What is the nature of existence? What is the price happiness and the cost of freedom? These are the fundamental questions that drive much of the cyberpunk literature out there: examining the nature of life and human interaction through a lens of transhumanist separation. It’s into this sphere that Deconstructeam’s latest title The Red Strings Club inserts itself,spinning a curious noir-ish yarn in a neon-dappled world of cyborgs, giant corporations and of course, people drinking and smoking in dingy bars.
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Beholder: Complete Edition (Playstation 4 Review)

After originally being released on Steam back in 2016, Beholder has made its way to console. Developed by Warm Lamp Games, Beholder is set in a totalitarian state and you, along with your family, have been moved into a block of flats where you have been put in charge as landlord. Sounds like a cushy gig—until you’re told by the government that your actual job is to spy on all your tenants, profile each of them and report any illegal activity to the authorities.
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Monster Hunter World (Xbox One Initial Impressions)

Monster Hunter World sets itself up as an offshoot of the main series, even though it really isn’t. It still feels like a kind of spin-off to help form a foundation for newcomers like myself to be welcomed into by setting aside prior intimidating and preferencial factors such as possible story continuity, players own experience and, for some, the lack of interest in handheld gaming. The doors are now open to all us console dweebs to sink our freshly sharpened blades into. And with my Palico by my side, I can finally set off into the universe that’s been teasing me for over a decade now. And Monster Hunter World doesn’t disappoint, at least from a gameplay perspective.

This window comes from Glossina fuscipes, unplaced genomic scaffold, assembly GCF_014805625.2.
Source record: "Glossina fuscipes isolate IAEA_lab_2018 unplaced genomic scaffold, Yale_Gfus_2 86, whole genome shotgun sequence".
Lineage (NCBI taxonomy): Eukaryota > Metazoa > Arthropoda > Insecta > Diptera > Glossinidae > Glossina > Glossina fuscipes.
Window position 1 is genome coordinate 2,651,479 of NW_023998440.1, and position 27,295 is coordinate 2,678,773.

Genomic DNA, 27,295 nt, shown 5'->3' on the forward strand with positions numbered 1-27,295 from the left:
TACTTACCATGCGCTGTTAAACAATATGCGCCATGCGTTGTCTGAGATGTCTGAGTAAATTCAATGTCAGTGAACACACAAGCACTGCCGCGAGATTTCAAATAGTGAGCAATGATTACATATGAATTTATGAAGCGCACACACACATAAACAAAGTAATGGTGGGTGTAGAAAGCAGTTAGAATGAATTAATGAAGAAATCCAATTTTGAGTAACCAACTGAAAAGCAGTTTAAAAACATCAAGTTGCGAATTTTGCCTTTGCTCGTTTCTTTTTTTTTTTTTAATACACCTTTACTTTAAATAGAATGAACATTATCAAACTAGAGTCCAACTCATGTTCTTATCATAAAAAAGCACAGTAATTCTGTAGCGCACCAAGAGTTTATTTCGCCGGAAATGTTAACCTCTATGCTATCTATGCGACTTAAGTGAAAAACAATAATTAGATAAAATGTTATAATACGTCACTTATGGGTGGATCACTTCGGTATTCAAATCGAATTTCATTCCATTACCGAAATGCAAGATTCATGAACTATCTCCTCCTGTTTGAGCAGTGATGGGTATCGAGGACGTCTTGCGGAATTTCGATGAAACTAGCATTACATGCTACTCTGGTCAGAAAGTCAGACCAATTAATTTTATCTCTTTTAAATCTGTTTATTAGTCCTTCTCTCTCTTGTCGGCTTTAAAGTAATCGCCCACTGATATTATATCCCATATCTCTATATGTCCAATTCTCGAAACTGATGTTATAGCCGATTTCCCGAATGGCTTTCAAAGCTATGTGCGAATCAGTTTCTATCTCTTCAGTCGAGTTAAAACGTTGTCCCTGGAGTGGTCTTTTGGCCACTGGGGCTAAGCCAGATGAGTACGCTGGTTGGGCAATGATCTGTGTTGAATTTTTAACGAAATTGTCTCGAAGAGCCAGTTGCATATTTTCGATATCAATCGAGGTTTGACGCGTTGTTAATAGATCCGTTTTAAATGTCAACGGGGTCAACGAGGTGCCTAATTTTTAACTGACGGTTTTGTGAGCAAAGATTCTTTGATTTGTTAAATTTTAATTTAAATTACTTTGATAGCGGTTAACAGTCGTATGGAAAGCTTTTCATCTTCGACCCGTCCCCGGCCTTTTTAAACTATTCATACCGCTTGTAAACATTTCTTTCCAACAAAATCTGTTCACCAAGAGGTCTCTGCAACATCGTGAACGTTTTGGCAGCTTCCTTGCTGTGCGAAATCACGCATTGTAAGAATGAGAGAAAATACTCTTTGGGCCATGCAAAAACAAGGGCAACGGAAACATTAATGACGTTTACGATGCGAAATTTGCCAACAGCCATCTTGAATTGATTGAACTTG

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Yume Nikki (PC Review)

Yume Nikki means ‘dream diary’ in Japanese, and suitably enough replaying the game after its’ recent release on the Steam store, feels a little bit like stumbling across a long-forgotten and lost piece of writing—a little influential relic you vaguely remember being important. It’s a Japanese indie surrealist horror game now 14 years old and arguably one of the first walking simulators ever created. Its strength is in its weirdness, and boy, is it weird.
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Street Fighter V: Arcade Edition (Playstation 4 Review)

The growing industry of eSports has made considerable change to the economy of fighting games. Back in 2016, Street Fighter V was released with the competitive scene as its target audience and has had a successful run with Capcom Pro Tour over the past two years. However, the non-competitive audience of the Street Fighter had mixed-at-best response to V’s launch. An initially small roster of selectable characters, problematic online and a lack of single player content were some of many criticisms that dogged Street Fighter V’s reception and sales. Although more features and content were gradually added over its lifespan, to really re-gain favour with general audiences, Capcom have given Street Fighter a fresh new coat of paint in the form of “Arcade Edition”. And yes, it actually has arcade mode this time around.
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Dragon Ball FighterZ (PS4 Review)

It has been a long time since I really thought about Dragon Ball. In fact, it has been over a decade since I watched the rather muddled run on Cartoon Network. But Dragon Ball FighterZ stirred something in me. A short sharp jolt to the nostalgia centre in my brain and within seconds I was reminiscing about big monkeys kicking about Earth and a whole load of heroes who sounded suspiciously like vegetables.